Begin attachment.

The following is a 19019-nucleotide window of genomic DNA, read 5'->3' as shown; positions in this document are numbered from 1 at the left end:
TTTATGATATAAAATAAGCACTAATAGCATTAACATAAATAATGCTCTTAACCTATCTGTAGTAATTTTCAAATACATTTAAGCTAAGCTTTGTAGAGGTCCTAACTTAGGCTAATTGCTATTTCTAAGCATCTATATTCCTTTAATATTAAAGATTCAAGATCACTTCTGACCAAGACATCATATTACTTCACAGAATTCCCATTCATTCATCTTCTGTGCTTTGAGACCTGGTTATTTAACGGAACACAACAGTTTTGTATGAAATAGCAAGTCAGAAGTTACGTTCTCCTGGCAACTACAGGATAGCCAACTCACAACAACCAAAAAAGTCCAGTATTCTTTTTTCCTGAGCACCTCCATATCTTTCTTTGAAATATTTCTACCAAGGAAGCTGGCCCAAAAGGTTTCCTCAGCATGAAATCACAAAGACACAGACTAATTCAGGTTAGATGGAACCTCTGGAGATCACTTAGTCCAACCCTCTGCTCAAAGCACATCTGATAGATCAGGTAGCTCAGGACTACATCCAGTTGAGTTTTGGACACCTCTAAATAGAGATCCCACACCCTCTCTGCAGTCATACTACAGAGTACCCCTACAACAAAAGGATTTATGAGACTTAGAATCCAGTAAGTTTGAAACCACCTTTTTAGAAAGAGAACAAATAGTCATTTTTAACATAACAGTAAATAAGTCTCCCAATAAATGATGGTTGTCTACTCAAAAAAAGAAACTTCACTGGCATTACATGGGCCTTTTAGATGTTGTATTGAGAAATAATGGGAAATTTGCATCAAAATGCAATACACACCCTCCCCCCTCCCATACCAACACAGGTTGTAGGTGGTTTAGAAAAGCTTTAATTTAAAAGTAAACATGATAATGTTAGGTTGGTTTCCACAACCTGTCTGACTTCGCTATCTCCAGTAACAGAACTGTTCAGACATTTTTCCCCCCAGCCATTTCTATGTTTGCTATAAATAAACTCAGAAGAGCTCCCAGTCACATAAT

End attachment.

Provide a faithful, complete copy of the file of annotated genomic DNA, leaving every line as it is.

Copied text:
The following is a 19019-nucleotide window of genomic DNA, read 5'->3' as shown; positions in this document are numbered from 1 at the left end:
TTTATGATATAAAATAAGCACTAATAGCATTAACATAAATAATGCTCTTAACCTATCTGTAGTAATTTTCAAATACATTTAAGCTAAGCTTTGTAGAGGTCCTAACTTAGGCTAATTGCTATTTCTAAGCATCTATATTCCTTTAATATTAAAGATTCAAGATCACTTCTGACCAAGACATCATATTACTTCACAGAATTCCCATTCATTCATCTTCTGTGCTTTGAGACCTGGTTATTTAACGGAACACAACAGTTTTGTATGAAATAGCAAGTCAGAAGTTACGTTCTCCTGGCAACTACAGGATAGCCAACTCACAACAACCAAAAAAGTCCAGTATTCTTTTTTCCTGAGCACCTCCATATCTTTCTTTGAAATATTTCTACCAAGGAAGCTGGCCCAAAAGGTTTCCTCAGCATGAAATCACAAAGACACAGACTAATTCAGGTTAGATGGAACCTCTGGAGATCACTTAGTCCAACCCTCTGCTCAAAGCACATCTGATAGATCAGGTAGCTCAGGACTACATCCAGTTGAGTTTTGGACACCTCTAAATAGAGATCCCACACCCTCTCTGCAGTCATACTACAGAGTACCCCTACAACAAAAGGATTTATGAGACTTAGAATCCAGTAAGTTTGAAACCACCTTTTTAGAAAGAGAACAAATAGTCATTTTTAACATAACAGTAAATAAGTCTCCCAATAAATGATGGTTGTCTACTCAAAAAAAGAAACTTCACTGGCATTACATGGGCCTTTTAGATGTTGTATTGAGAAATAATGGGAAATTTGCATCAAAATGCAATACACACCCTCCCCCCTCCCATACCAACACAGGTTGTAGGTGGTTTAGAAAAGCTTTAATTTAAAAGTAAACATGATAATGTTAGGTTGGTTTCCACAACCTGTCTGACTTCGCTATCTCCAGTAACAGAACTGTTCAGACATTTTTCCCCCCAGCCATTTCTATGTTTGCTATAAATAAACTCAGAAGAGCTCCCAGTCACATAAT